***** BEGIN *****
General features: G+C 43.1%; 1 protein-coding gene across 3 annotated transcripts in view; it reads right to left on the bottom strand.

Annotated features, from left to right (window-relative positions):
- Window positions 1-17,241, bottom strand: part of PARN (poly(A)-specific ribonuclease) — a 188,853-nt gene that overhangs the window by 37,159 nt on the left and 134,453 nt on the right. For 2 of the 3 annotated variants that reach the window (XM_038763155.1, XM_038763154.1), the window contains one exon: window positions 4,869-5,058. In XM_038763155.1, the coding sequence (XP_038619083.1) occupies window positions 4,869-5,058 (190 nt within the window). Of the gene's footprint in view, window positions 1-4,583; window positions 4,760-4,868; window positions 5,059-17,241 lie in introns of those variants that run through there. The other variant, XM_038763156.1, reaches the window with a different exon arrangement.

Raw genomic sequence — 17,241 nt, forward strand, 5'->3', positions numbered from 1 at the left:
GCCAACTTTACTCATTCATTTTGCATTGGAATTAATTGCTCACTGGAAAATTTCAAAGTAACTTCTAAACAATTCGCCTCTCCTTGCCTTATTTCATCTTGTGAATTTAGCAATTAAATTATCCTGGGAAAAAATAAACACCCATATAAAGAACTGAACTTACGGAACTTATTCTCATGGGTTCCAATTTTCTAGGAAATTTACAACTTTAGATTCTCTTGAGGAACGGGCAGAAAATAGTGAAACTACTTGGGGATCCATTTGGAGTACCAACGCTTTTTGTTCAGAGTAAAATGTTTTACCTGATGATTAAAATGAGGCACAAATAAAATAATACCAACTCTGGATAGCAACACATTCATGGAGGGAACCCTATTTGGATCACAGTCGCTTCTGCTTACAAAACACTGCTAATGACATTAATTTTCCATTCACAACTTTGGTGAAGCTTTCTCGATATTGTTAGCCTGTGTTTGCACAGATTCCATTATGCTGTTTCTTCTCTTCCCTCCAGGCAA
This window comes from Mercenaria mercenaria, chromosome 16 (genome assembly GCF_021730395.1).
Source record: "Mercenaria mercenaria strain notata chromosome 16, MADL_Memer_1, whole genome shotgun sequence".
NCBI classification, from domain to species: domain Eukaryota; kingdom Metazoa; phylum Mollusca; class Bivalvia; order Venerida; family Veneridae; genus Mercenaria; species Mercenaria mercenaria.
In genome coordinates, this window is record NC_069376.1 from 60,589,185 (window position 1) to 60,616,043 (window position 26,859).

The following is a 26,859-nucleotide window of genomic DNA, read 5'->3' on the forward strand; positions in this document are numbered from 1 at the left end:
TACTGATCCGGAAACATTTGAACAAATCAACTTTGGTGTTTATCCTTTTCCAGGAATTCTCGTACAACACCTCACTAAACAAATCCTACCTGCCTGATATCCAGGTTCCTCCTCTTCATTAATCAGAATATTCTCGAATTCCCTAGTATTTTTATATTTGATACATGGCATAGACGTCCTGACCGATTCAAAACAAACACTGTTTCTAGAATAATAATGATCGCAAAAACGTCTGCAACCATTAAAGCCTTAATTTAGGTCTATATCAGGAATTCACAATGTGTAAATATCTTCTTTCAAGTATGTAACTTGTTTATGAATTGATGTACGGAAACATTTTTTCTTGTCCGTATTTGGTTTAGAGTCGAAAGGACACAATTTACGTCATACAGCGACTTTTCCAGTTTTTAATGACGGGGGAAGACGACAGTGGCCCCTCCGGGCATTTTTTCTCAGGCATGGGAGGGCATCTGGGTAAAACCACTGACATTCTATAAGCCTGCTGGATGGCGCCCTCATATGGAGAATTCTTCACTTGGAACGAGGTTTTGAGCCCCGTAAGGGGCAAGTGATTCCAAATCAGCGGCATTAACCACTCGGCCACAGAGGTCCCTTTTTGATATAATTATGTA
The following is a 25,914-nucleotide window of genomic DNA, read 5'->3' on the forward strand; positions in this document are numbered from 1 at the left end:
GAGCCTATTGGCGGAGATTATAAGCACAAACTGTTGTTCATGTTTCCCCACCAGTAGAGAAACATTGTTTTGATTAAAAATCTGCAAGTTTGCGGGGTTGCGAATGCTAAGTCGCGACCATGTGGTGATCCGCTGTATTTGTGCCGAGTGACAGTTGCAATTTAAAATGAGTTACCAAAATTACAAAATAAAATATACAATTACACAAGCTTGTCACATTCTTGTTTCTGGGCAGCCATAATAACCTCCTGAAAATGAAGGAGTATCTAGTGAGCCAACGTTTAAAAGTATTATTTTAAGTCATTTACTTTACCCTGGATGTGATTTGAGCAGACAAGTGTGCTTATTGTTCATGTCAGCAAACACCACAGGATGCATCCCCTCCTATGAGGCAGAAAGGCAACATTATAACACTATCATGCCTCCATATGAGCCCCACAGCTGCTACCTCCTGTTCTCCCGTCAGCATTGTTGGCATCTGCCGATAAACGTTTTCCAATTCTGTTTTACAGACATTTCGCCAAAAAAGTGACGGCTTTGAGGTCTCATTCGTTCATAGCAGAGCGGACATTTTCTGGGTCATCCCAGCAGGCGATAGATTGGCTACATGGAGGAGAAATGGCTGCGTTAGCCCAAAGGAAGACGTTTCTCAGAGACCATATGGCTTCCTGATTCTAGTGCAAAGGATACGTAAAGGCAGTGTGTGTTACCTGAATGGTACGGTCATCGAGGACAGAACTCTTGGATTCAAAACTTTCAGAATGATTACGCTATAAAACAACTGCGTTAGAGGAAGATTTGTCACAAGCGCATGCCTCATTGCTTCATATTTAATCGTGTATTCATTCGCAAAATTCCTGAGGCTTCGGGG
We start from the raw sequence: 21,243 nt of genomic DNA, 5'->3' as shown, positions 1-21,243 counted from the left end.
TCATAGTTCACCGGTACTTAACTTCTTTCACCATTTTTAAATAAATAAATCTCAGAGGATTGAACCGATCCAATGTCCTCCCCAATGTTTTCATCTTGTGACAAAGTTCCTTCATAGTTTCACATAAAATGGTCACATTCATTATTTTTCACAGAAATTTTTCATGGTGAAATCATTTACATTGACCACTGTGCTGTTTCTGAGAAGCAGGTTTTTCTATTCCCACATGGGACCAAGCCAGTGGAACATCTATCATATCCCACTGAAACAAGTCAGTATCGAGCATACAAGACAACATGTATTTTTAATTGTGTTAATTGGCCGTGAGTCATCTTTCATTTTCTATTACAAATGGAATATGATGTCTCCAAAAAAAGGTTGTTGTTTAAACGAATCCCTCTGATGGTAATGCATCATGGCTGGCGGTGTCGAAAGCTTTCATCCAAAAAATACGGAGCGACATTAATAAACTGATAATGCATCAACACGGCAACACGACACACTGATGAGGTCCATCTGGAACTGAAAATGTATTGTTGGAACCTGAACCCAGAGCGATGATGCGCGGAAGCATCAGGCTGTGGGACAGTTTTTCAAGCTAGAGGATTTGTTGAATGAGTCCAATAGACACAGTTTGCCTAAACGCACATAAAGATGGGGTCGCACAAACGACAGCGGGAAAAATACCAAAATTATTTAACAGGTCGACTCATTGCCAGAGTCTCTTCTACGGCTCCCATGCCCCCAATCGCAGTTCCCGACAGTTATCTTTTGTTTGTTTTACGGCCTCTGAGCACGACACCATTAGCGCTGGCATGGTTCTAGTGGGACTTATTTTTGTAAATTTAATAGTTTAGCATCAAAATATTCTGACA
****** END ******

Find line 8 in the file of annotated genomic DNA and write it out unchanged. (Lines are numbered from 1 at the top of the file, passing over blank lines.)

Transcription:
NCBI classification, from domain to species: domain Eukaryota; kingdom Metazoa; phylum Mollusca; class Bivalvia; order Venerida; family Veneridae; genus Mercenaria; species Mercenaria mercenaria.